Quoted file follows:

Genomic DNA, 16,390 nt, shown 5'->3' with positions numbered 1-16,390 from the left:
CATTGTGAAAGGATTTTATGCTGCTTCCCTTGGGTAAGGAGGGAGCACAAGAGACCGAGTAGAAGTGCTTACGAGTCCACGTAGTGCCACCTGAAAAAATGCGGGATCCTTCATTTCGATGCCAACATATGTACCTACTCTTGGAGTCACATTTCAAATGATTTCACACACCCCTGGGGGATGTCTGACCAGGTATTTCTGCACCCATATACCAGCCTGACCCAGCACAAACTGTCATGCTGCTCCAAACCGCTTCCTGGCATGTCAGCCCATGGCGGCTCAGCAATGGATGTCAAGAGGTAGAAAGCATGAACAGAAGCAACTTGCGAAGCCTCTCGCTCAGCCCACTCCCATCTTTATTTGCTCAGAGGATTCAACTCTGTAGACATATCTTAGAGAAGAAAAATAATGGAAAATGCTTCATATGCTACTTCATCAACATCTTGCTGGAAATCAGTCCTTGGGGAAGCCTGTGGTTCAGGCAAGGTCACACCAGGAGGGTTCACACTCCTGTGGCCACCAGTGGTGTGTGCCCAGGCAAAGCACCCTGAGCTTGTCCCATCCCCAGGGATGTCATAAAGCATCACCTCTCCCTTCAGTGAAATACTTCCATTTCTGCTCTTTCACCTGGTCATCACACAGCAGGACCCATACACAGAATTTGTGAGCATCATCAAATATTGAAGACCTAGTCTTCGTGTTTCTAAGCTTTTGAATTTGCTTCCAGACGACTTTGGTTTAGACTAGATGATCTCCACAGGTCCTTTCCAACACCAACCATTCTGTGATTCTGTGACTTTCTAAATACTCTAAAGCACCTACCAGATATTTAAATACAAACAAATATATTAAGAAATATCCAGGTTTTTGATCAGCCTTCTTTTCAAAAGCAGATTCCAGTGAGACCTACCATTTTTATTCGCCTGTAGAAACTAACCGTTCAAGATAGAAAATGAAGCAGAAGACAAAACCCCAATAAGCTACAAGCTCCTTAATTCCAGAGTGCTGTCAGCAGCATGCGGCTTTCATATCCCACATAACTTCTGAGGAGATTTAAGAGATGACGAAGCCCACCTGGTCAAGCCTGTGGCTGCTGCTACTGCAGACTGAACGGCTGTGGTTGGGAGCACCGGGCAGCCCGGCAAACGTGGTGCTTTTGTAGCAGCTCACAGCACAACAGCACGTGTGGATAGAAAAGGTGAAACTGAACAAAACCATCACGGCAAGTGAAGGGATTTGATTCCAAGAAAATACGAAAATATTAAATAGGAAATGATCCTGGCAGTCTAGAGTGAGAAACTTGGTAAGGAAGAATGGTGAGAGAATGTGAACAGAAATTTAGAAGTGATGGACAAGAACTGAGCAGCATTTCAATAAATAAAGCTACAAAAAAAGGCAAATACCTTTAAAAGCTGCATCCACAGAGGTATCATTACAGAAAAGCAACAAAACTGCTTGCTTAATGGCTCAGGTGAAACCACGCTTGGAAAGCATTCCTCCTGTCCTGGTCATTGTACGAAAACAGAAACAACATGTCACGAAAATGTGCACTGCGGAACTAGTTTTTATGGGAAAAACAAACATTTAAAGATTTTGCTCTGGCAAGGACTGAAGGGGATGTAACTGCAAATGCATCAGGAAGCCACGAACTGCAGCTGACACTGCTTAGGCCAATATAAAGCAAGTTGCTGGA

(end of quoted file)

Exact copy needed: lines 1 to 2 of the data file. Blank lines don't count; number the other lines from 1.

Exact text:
Genomic DNA, 16,390 nt, shown 5'->3' with positions numbered 1-16,390 from the left:
CATTGTGAAAGGATTTTATGCTGCTTCCCTTGGGTAAGGAGGGAGCACAAGAGACCGAGTAGAAGTGCTTACGAGTCCACGTAGTGCCACCTGAAAAAATGCGGGATCCTTCATTTCGATGCCAACATATGTACCTACTCTTGGAGTCACATTTCAAATGATTTCACACACCCCTGGGGGATGTCTGACCAGGTATTTCTGCACCCATATACCAGCCTGACCCAGCACAAACTGTCATGCTGCTCCAAACCGCTTCCTGGCATGTCAGCCCATGGCGGCTCAGCAATGGATGTCAAGAGGTAGAAAGCATGAACAGAAGCAACTTGCGAAGCCTCTCGCTCAGCCCACTCCCATCTTTATTTGCTCAGAGGATTCAACTCTGTAGACATATCTTAGAGAAGAAAAATAATGGAAAATGCTTCATATGCTACTTCATCAACATCTTGCTGGAAATCAGTCCTTGGGGAAGCCTGTGGTTCAGGCAAGGTCACACCAGGAGGGTTCACACTCCTGTGGCCACCAGTGGTGTGTGCCCAGGCAAAGCACCCTGAGCTTGTCCCATCCCCAGGGATGTCATAAAGCATCACCTCTCCCTTCAGTGAAATACTTCCATTTCTGCTCTTTCACCTGGTCATCACACAGCAGGACCCATACACAGAATTTGTGAGCATCATCAAATATTGAAGACCTAGTCTTCGTGTTTCTAAGCTTTTGAATTTGCTTCCAGACGACTTTGGTTTAGACTAGATGATCTCCACAGGTCCTTTCCAACACCAACCATTCTGTGATTCTGTGACTTTCTAAATACTCTAAAGCACCTACCAGATATTTAAATACAAACAAATATATTAAGAAATATCCAGGTTTTTGATCAGCCTTCTTTTCAAAAGCAGATTCCAGTGAGACCTACCATTTTTATTCGCCTGTAGAAACTAACCGTTCAAGATAGAAAATGAAGCAGAAGACAAAACCCCAATAAGCTACAAGCTCCTTAATTCCAGAGTGCTGTCAGCAGCATGCGGCTTTCATATCCCACATAACTTCTGAGGAGATTTAAGAGATGACGAAGCCCACCTGGTCAAGCCTGTGGCTGCTGCTACTGCAGACTGAACGGCTGTGGTTGGGAGCACCGGGCAGCCCGGCAAACGTGGTGCTTTTGTAGCAGCTCACAGCACAACAGCACGTGTGGATAGAAAAGGTGAAACTGAACAAAACCATCACGGCAAGTGAAGGGATTTGATTCCAAGAAAATACGAAAATATTAAATAGGAAATGATCCTGGCAGTCTAGAGTGAGAAACTTGGTAAGGAAGAATGGTGAGAGAATGTGAACAGAAATTTAGAAGTGATGGACAAGAACTGAGCAGCATTTCAATAAATAAAGCTACAAAAAAAGGCAAATACCTTTAAAAGCTGCATCCACAGAGGTATCATTACAGAAAAGCAACAAAACTGCTTGCTTAATGGCTCAGGTGAAACCACGCTTGGAAAGCATTCCTCCTGTCCTGGTCATTGTACGAAAACAGAAACAACATGTCACGAAAATGTGCACTGCGGAACTAGTTTTTATGGGAAAAACAAACATTTAAAGATTTTGCTCTGGCAAGGACTGAAGGGGATGTAACTGCAAATGCATCAGGAAGCCACGAACTGCAGCTGACACTGCTTAGGCCAATATAAAGCAAGTTGCTGGA